Looking at this bottom painting in the flesh I feel that the image doesnt do it justice. In reality it has a lovely airy feeling and I cant get the colour balance to match the actual image (to be honest I cant get it right for the first one either, but the match there is a bit closer) – for a start there is far too much yellow and this image fails to show the far greater contrast between the lights and darks that there actually is. Again I used a palette knife to apply paint onto paper sprayed with water in an uneven way. Here you can see more clearly the varied textures that are achieved before I went in with acrylic ink.
When the guests eventually depart and the dust settles I’ll be setting off again. Happy New Year.
As the year has progressed I have upped the frequency of life sessions I attend, now about once a week. It isnt up to my prepandemic level mainly because some groups have folded. This Sunday I attended my last session of the year. It was rather a rushed affair as I realised late on that it clashed with my neighbour’s Christmas party not forgetting a world cup final. In the end I managed them all, getting two paintings in before an early departure, (the pastel above and the acrylic below), which left me time for indulging in some festive cheer and watching a bit of football.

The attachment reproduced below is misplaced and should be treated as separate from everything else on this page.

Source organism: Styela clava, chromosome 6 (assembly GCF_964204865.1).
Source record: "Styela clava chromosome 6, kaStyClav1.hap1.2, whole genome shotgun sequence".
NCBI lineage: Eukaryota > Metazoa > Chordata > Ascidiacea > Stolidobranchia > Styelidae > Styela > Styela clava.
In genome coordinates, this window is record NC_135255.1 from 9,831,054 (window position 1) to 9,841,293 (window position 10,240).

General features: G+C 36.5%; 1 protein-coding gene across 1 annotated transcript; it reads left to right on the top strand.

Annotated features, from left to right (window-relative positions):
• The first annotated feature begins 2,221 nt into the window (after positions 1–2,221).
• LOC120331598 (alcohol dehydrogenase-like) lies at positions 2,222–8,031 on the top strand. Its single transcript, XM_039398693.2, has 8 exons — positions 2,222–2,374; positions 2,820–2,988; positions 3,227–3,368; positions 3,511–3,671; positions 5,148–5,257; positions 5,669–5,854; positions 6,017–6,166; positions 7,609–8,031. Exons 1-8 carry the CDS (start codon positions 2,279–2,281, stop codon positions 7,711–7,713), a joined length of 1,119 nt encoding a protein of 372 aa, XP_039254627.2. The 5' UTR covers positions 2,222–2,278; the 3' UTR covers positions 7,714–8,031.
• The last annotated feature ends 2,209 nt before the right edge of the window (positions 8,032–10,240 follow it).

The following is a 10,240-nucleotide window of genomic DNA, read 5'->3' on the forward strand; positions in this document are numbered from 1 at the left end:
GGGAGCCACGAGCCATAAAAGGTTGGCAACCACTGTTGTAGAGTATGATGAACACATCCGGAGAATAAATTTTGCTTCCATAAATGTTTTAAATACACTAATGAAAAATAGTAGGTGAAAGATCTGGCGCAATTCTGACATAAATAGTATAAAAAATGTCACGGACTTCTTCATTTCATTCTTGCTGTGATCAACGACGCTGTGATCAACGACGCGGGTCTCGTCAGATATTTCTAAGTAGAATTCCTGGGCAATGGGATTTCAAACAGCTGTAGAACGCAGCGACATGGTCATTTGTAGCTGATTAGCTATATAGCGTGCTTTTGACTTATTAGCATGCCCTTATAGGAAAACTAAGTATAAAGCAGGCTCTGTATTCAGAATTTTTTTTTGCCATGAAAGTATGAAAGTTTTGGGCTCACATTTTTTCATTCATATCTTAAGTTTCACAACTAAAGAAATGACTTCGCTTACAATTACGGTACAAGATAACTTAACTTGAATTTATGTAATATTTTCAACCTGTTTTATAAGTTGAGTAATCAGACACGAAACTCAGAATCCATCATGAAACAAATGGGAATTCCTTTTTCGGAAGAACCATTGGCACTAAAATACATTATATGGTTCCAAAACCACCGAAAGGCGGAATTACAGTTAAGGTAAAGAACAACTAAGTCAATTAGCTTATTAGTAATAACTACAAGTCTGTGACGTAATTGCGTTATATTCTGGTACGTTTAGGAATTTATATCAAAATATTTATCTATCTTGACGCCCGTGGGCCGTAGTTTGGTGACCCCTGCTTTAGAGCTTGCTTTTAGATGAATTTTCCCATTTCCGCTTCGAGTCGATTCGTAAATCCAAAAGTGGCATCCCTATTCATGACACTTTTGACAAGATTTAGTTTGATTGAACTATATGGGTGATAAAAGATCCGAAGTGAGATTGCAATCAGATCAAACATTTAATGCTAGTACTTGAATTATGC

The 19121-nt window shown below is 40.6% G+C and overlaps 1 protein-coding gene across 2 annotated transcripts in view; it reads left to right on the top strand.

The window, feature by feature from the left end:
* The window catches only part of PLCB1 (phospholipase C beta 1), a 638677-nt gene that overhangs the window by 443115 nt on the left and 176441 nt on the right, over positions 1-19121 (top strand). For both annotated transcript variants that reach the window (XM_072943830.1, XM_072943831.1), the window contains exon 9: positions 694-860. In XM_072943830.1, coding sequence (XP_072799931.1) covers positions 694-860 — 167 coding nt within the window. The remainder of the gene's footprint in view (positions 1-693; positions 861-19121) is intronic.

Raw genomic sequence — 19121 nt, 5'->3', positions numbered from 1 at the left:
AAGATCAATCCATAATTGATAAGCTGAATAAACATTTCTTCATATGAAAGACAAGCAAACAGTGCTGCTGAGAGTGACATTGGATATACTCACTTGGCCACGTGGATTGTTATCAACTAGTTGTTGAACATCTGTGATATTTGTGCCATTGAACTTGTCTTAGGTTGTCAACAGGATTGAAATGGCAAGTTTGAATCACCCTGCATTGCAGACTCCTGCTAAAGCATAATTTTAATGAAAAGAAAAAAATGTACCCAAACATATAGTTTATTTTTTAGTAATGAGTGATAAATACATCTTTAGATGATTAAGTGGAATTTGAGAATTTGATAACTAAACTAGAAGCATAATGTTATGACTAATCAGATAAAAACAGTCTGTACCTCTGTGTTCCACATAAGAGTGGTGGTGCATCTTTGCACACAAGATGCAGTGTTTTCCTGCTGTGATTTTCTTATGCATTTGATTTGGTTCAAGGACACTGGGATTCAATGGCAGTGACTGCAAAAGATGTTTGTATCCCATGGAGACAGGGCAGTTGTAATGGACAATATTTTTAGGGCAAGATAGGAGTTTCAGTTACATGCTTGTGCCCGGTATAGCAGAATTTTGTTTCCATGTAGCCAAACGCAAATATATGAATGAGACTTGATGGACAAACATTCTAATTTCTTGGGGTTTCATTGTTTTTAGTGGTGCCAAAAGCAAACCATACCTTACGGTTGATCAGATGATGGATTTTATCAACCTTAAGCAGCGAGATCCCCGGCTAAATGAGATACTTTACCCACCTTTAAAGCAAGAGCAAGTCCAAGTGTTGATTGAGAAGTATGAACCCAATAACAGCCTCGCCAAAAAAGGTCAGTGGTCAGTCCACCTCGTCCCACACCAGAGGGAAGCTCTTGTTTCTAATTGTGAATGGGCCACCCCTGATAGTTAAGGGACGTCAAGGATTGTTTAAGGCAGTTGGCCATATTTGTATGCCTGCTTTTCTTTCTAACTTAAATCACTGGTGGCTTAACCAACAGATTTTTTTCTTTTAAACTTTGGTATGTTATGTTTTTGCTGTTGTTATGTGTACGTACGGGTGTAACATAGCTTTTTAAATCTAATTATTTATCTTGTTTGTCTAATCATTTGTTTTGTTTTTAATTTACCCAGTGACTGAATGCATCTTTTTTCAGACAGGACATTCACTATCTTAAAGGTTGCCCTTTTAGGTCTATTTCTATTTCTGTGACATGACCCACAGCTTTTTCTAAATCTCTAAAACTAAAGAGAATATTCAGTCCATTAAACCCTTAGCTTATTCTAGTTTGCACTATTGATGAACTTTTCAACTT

In this Sunday sessions the model adopts one pose for the day, So here is Sarah, from two different angles. Sarah is quite proactive and has ideas for relatively interesting poses. Other models just come for a sit down and you can finish up with some very stiff poses which can come out looking strange like this one from the previous week.
This last one is also in acrylic and I have recently adopted a new approach in that I just mark the positions of the main features in charcoal before going in with colour, influenced by the position of the sitter. When the paint is dry I then restate and develop the figure in charcoal before continuing with painting. This results in some surprising colour combinations and so far I am pleased with the results and think there is plenty of scope for further development and refinement.